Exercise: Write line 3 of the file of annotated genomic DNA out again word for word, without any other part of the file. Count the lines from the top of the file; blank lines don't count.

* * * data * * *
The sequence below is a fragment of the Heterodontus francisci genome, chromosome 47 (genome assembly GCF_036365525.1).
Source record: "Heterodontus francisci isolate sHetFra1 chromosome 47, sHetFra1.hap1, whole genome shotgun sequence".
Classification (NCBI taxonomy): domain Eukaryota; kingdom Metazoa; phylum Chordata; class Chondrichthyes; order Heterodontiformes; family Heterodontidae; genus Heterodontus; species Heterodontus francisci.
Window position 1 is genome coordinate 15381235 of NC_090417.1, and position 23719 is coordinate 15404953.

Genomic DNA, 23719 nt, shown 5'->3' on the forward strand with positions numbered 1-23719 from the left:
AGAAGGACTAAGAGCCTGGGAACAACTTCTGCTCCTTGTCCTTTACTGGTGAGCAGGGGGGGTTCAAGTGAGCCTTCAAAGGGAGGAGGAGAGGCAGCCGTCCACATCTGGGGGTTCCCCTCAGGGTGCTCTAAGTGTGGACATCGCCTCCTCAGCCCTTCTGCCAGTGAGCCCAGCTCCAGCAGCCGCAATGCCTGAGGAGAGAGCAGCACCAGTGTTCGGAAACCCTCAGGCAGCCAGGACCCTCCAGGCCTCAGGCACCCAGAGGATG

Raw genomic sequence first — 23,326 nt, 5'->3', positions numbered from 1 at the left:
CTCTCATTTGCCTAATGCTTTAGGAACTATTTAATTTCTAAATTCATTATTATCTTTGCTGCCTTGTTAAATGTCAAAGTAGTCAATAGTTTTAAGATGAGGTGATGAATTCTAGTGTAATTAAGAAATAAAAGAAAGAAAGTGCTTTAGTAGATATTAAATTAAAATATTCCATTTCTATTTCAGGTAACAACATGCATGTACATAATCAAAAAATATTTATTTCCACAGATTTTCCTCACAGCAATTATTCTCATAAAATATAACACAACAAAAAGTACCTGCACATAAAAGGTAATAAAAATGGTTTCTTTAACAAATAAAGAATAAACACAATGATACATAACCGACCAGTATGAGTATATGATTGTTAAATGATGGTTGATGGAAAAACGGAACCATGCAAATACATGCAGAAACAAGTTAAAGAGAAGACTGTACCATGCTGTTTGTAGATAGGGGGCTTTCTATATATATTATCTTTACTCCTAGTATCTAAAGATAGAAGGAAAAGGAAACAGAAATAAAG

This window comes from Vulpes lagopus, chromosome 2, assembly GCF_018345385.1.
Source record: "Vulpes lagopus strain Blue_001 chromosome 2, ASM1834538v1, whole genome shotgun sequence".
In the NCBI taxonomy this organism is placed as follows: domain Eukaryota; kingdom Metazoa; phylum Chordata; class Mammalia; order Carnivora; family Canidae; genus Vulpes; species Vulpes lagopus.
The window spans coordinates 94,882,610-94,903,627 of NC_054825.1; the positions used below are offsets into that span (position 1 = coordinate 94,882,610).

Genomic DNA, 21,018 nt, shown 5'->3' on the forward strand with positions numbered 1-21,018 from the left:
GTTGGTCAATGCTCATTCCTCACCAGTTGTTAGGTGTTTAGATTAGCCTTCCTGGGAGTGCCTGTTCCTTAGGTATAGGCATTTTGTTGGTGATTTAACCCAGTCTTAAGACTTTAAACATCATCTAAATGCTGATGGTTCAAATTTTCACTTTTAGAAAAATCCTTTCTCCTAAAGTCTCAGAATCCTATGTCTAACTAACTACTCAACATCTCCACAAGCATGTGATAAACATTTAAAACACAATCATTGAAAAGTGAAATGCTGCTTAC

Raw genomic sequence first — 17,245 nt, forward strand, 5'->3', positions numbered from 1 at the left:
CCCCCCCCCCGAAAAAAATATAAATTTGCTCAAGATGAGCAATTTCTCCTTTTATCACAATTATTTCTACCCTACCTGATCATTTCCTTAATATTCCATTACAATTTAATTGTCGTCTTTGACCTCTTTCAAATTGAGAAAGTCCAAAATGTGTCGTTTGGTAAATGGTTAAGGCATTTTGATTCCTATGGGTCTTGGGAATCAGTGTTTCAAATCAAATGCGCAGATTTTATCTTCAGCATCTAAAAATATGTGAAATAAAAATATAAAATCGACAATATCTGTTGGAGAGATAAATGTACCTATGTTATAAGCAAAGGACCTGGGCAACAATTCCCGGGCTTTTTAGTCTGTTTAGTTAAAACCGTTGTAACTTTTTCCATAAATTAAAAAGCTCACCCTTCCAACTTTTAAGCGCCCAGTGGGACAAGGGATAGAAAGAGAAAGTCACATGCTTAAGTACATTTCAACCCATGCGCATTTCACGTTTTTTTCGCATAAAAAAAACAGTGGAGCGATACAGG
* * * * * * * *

Classification (NCBI taxonomy): domain Eukaryota; kingdom Metazoa; phylum Chordata; class Chondrichthyes; order Heterodontiformes; family Heterodontidae; genus Heterodontus; species Heterodontus francisci.